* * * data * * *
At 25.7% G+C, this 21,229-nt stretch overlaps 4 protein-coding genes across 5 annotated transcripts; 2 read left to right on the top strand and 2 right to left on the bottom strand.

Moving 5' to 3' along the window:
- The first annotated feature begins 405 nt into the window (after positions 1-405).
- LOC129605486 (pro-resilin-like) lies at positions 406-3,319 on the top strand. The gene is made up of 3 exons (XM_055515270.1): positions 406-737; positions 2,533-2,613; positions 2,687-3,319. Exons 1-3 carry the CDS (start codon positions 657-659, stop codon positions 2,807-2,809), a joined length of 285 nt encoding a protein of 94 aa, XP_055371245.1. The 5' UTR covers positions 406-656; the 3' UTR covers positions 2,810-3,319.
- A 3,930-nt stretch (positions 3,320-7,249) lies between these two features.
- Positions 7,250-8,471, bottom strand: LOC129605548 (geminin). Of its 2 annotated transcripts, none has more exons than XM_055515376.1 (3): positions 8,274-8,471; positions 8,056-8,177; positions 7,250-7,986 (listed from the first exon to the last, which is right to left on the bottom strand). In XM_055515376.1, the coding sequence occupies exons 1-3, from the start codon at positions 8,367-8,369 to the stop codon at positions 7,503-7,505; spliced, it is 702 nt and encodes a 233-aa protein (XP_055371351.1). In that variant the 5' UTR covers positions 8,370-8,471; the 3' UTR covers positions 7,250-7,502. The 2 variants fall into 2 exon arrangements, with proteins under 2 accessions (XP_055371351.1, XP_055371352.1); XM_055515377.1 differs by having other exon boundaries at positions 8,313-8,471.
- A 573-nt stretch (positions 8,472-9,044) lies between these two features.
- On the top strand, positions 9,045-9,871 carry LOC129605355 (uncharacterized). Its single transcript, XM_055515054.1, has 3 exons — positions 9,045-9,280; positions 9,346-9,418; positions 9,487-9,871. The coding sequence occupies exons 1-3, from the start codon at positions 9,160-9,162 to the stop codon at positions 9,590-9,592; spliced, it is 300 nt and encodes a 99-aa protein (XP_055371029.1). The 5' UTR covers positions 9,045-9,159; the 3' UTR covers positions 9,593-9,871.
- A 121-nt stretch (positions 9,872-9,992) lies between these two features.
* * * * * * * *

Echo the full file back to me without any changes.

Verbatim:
At 25.7% G+C, this 21,229-nt stretch overlaps 4 protein-coding genes across 5 annotated transcripts; 2 read left to right on the top strand and 2 right to left on the bottom strand.

Moving 5' to 3' along the window:
- The first annotated feature begins 405 nt into the window (after positions 1-405).
- LOC129605486 (pro-resilin-like) lies at positions 406-3,319 on the top strand. The gene is made up of 3 exons (XM_055515270.1): positions 406-737; positions 2,533-2,613; positions 2,687-3,319. Exons 1-3 carry the CDS (start codon positions 657-659, stop codon positions 2,807-2,809), a joined length of 285 nt encoding a protein of 94 aa, XP_055371245.1. The 5' UTR covers positions 406-656; the 3' UTR covers positions 2,810-3,319.
- A 3,930-nt stretch (positions 3,320-7,249) lies between these two features.
- Positions 7,250-8,471, bottom strand: LOC129605548 (geminin). Of its 2 annotated transcripts, none has more exons than XM_055515376.1 (3): positions 8,274-8,471; positions 8,056-8,177; positions 7,250-7,986 (listed from the first exon to the last, which is right to left on the bottom strand). In XM_055515376.1, the coding sequence occupies exons 1-3, from the start codon at positions 8,367-8,369 to the stop codon at positions 7,503-7,505; spliced, it is 702 nt and encodes a 233-aa protein (XP_055371351.1). In that variant the 5' UTR covers positions 8,370-8,471; the 3' UTR covers positions 7,250-7,502. The 2 variants fall into 2 exon arrangements, with proteins under 2 accessions (XP_055371351.1, XP_055371352.1); XM_055515377.1 differs by having other exon boundaries at positions 8,313-8,471.
- A 573-nt stretch (positions 8,472-9,044) lies between these two features.
- On the top strand, positions 9,045-9,871 carry LOC129605355 (uncharacterized). Its single transcript, XM_055515054.1, has 3 exons — positions 9,045-9,280; positions 9,346-9,418; positions 9,487-9,871. The coding sequence occupies exons 1-3, from the start codon at positions 9,160-9,162 to the stop codon at positions 9,590-9,592; spliced, it is 300 nt and encodes a 99-aa protein (XP_055371029.1). The 5' UTR covers positions 9,045-9,159; the 3' UTR covers positions 9,593-9,871.
- A 121-nt stretch (positions 9,872-9,992) lies between these two features.